The real voltage is always clamped by the discharge, so if the fluorescent ignites at 800V peak, there never will be anything more than that 800V, the same as with e.g. 700Vrms (so 1kV peak) OCV instant start ballast.
For the cathode damage is important the peak current, not the open circuit voltage the ignitor may achieve. Because the initial gas breakdown, so what these HPS/MH ignitors are designed for, does not need any current at all, the ignitors are designed to deliver only very small current, way below what even the smallest fluorescent can handle.
The only extra wear with such form ballast would be the same as with any other cold cathode starting (instant start) ballast.

But the problem is, the lamp would usually just not start.
The thing is, the starting sequence for cold cathode starting has 3 phases:
1) Ionize the gas. Needs no significant current, takes few us, but needs high voltage, so a narrow low current HV pulse is enough for that.
2) Heat up the electrodes. For that you need to pass high enough current for long enough time, so the cathode ion bombardment releases enough heat to warm it up to emission temperature. Takes some 100's ms till some second or so. Because the gas is ionized, you don't need really a high voltage, but because cathodes are cold, you need about 100V extra to extract electrons from the cold cathodes to maintain the arc. With MH or HPS this happens when the arctube is cold, so the anode column has nearly no voltage drop, so the ballast OCV is able to feed this state. But with low pressure discharges (fluorescent, but also the LPS) the anode column has nearly the same drop as normal burn, so it requires the ballast to deliver higher OCV. Because the extra has to actually heat up the electrodes, it means it has to deliver sufficient power. When the ballast OCV is not enough, the HV ignitor has by far not enough power for that, so the lamp won't start.
3) Stabilize arc power. That is normal lamp warmup and burn. Here the electrodes are at full emission temperature, the cathode fall is low, so the high pressure lamp will have the low arc voltage when still cold, the low pressure lamps have practically their final arc voltage drop.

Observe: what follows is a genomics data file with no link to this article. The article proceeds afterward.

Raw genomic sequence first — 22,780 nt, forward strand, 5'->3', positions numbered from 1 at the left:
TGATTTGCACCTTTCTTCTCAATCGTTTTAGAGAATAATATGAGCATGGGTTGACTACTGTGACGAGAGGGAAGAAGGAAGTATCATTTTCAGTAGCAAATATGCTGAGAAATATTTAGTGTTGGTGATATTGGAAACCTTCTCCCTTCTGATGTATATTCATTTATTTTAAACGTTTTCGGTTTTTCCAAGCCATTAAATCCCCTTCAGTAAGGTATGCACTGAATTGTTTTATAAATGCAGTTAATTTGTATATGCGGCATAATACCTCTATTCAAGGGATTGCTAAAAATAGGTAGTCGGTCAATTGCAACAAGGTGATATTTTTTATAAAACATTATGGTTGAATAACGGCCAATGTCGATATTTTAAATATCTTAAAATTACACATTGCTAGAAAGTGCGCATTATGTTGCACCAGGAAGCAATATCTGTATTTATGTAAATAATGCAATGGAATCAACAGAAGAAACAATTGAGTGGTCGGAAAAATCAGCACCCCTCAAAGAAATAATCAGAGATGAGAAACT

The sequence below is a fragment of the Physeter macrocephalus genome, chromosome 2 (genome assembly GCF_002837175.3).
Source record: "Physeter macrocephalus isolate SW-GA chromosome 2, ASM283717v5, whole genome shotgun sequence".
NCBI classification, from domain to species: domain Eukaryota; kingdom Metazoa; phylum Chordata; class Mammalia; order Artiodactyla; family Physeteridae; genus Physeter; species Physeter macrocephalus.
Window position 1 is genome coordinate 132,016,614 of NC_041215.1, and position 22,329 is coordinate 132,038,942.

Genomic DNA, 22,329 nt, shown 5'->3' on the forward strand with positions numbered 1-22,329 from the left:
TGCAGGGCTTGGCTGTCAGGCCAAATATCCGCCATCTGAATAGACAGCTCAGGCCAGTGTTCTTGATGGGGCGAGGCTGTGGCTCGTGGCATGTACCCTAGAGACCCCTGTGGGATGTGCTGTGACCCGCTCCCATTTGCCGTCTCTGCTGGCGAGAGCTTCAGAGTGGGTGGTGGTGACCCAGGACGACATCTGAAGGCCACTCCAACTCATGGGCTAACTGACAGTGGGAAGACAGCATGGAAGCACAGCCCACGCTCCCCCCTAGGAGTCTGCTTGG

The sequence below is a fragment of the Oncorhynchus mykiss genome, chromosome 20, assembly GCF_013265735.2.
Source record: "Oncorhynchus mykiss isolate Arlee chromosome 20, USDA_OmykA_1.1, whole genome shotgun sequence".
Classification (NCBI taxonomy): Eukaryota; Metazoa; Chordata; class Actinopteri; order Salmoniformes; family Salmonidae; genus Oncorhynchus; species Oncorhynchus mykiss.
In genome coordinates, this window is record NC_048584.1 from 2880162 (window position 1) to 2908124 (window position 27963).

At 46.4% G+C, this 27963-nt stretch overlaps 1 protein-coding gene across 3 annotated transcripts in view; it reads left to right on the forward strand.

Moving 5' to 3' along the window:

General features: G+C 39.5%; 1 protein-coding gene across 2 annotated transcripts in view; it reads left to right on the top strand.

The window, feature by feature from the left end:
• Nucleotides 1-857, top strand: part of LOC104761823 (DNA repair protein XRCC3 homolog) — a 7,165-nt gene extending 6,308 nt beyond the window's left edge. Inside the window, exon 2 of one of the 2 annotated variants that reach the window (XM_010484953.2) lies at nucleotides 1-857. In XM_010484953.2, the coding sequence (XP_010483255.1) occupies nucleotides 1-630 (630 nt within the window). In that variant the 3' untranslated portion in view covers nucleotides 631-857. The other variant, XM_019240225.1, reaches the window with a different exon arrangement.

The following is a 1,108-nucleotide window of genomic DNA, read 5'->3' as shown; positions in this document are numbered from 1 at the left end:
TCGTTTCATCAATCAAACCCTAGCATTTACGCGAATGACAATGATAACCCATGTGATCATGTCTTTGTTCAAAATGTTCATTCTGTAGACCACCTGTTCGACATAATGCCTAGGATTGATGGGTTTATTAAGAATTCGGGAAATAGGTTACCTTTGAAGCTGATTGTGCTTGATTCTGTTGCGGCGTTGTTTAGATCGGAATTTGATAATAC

So when you use an MH/HPS ignitor to cold start the fluorescent, it may get stuck in the 1'st stage (the ignitor just causing gas breakdown), but no significant current will flow in the 2'nd stage. So the lamp will effectively glow with cold electrodes at rather low current, so over longer time the cathodes will get destroyed by that low current cold cathode operation, the same way as when the lamps would be operated on e.g. NST (very low current drive). It won't matter if the low current comes from an igniter or from any other low current source.

The situation will be different, if you will be using LPS ignitor. These are explicietly designed to deliver sufficient HF current in the 2'nd stage (the cold cathode glow mode) to warm up the electrodes quickly.

Other use of the HV pulse ignitor would be to ignite the lamp when the electrodes are heated separately (a kind of RS ballast) but the ballast OCV is not enough to breakdown the gas. Because the electrodes are already warmed up, the HV pulse gas breakdown will cause immediate transition to the 3'rd stage (hot cathode discharge), so normal burn. But for that the insulation of the filament winding would have to be strong enough to withstand the full unclamped ignition pulse voltage the ignitor is able to deliver in case the lamp is missing or defective (e.g. lost vacuum,...), so a faulty lamp wont cause ballast destruction.
« Last Edit: August 31, 2021, 07:04:09 AM by Medved » Logged